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Dale Halbritter

Research Entomologist

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 A lifelong passion for insects and appreciation of their immense diversity has been the motivator of my research. I have been conducting applied and basic research in a variety of entomological systems, ranging in scale from the individual to the ecosystem. While pursuing my B.S., I determined the microclimate preferences of poultry ectoparasites using laboratory bioassays with individuals in custom-built climate gradient chambers. I switched gears for my M.S. and collaborated with the Florida Department of Transportation to examine the effects of roadside mowing practices on the diversity and mortality of butterflies in roadside right-of-ways. For my Ph.D., I conducted a multidisciplinary study culminating at the ecosystem scale. I worked with butterflies restricted to high-elevation pine forests as a model system to understand how cold hardiness, predation pressure, dispersal ability, and host plant associations shape evolutionary history and present-day geographic distributions in habitats that have historically fluctuated in size and connectivity due to changing climates.


My current work at the Invasive Plant Research Laboratory has been incredibly rewarding and fulfilling as I got to be a part of the final stages of quarantine host range testing for a new biological control agent, attend the inaugural release ceremony for the agent, develop its mass rearing protocol, travel throughout southern Florida to conduct field releases of the agent, and conduct laboratory and field impact studies. The agent is a thrips, Pseudophilothrips ichini (Thysanoptera: Phlaeothripidae) that targets Brazilian peppertree, Schinus terebinthifolia (Anacardiaceae), one of the most highly invasive plants in Florida. Thrips feeding on tender new stems and leaves leads to stunted growth, leaf deformation, and often death of the stem tips, eventually reducing the vigor of the plant and suppressing its competitive advantage over native plants. My most recent work is beginning to investigate the potential of incorporating the agent into an integrated pest management program to reduce the amount and frequency of herbicide application and mechanical removal to control this weed, which would lower management costs for stakeholders and help restore native plant communities.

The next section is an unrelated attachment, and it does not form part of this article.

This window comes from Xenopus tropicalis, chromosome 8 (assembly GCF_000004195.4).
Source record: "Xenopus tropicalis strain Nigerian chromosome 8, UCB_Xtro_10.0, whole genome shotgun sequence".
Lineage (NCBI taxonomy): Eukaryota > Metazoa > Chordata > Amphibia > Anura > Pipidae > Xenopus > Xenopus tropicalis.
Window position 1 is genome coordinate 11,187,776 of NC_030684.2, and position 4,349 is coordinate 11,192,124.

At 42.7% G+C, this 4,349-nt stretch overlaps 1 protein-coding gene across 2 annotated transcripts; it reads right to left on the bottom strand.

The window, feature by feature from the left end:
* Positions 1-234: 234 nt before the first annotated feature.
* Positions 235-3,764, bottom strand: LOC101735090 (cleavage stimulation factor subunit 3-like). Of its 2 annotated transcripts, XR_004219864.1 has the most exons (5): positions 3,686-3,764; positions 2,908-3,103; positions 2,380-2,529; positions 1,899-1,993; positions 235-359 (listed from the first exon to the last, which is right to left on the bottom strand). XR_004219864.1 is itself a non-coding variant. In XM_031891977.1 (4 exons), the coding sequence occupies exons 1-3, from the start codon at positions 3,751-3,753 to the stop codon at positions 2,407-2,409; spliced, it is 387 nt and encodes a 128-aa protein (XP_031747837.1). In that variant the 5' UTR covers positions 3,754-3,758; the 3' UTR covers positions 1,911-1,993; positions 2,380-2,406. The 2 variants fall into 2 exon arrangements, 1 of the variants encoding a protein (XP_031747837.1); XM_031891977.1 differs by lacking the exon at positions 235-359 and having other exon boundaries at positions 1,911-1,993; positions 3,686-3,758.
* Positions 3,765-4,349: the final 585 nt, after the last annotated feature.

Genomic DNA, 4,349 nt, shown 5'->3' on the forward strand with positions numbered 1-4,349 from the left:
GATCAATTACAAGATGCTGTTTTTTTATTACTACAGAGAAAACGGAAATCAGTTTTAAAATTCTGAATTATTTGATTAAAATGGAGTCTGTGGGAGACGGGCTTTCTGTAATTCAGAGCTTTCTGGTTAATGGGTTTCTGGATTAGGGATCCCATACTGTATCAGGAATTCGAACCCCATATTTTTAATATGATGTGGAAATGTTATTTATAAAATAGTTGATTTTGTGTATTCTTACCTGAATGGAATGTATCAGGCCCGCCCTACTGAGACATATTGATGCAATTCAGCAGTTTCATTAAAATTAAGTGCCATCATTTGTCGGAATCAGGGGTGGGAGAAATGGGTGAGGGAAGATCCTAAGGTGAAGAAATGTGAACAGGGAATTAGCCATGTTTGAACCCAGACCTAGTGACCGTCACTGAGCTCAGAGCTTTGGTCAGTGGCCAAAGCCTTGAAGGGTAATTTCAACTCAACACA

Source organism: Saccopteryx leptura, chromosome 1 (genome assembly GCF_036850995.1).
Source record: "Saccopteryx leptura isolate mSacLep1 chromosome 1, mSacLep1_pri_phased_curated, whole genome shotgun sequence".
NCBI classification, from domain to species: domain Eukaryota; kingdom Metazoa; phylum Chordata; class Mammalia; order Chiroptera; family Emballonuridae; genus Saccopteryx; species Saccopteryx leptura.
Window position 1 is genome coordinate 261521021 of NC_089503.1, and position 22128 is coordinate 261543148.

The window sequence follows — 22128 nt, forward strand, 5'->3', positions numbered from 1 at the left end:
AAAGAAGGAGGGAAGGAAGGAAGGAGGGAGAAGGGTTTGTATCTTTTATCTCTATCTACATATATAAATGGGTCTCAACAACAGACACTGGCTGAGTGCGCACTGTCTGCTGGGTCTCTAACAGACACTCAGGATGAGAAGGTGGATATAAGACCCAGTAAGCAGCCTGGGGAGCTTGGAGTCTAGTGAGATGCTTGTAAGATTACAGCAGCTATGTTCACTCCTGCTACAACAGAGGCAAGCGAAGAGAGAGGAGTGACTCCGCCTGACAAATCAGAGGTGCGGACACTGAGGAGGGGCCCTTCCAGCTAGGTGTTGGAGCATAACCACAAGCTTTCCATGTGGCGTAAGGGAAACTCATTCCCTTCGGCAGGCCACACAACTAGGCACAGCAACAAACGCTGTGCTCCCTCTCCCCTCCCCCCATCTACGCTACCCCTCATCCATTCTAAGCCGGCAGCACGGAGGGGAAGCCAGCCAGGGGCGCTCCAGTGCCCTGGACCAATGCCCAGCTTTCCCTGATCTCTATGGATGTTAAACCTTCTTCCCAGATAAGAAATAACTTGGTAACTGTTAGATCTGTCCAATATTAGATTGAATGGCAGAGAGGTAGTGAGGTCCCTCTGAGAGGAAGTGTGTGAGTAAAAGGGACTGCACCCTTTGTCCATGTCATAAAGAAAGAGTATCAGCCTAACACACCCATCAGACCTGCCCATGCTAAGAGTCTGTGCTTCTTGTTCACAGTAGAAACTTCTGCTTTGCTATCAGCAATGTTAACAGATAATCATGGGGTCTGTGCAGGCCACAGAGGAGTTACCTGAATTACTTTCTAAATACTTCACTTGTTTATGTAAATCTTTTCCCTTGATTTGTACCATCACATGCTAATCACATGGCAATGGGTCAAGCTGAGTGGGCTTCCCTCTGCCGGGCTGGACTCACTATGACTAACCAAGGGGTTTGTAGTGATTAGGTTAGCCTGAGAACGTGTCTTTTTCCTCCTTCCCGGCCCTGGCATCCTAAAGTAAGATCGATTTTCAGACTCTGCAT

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Ph.D. in Entomology, 2016

University of Florida

Gainesville, FL


M.S. in Entomology, 2012

University of Florida

Gainesville, FL


B.S. in Entomology, 2010

University of California, Riverside

Riverside, CA

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Professional Appointments:


June 2017 – Present

Postdoctoral Research Entomologist

USDA-ARS Invasive Plant Research Laboratory


October 2016 - May 2017

Laboratory Technician

University of Florida

Entomology and Nematology Department


August 2012 - August 2016 

Graduate Teaching Assistant 

University of Florida 

Entomology and Nematology Department 


August 2010 - August 2012 

Graduate Assistant/Outreach Coordinator 

University of Florida 

Entomology and Nematology Department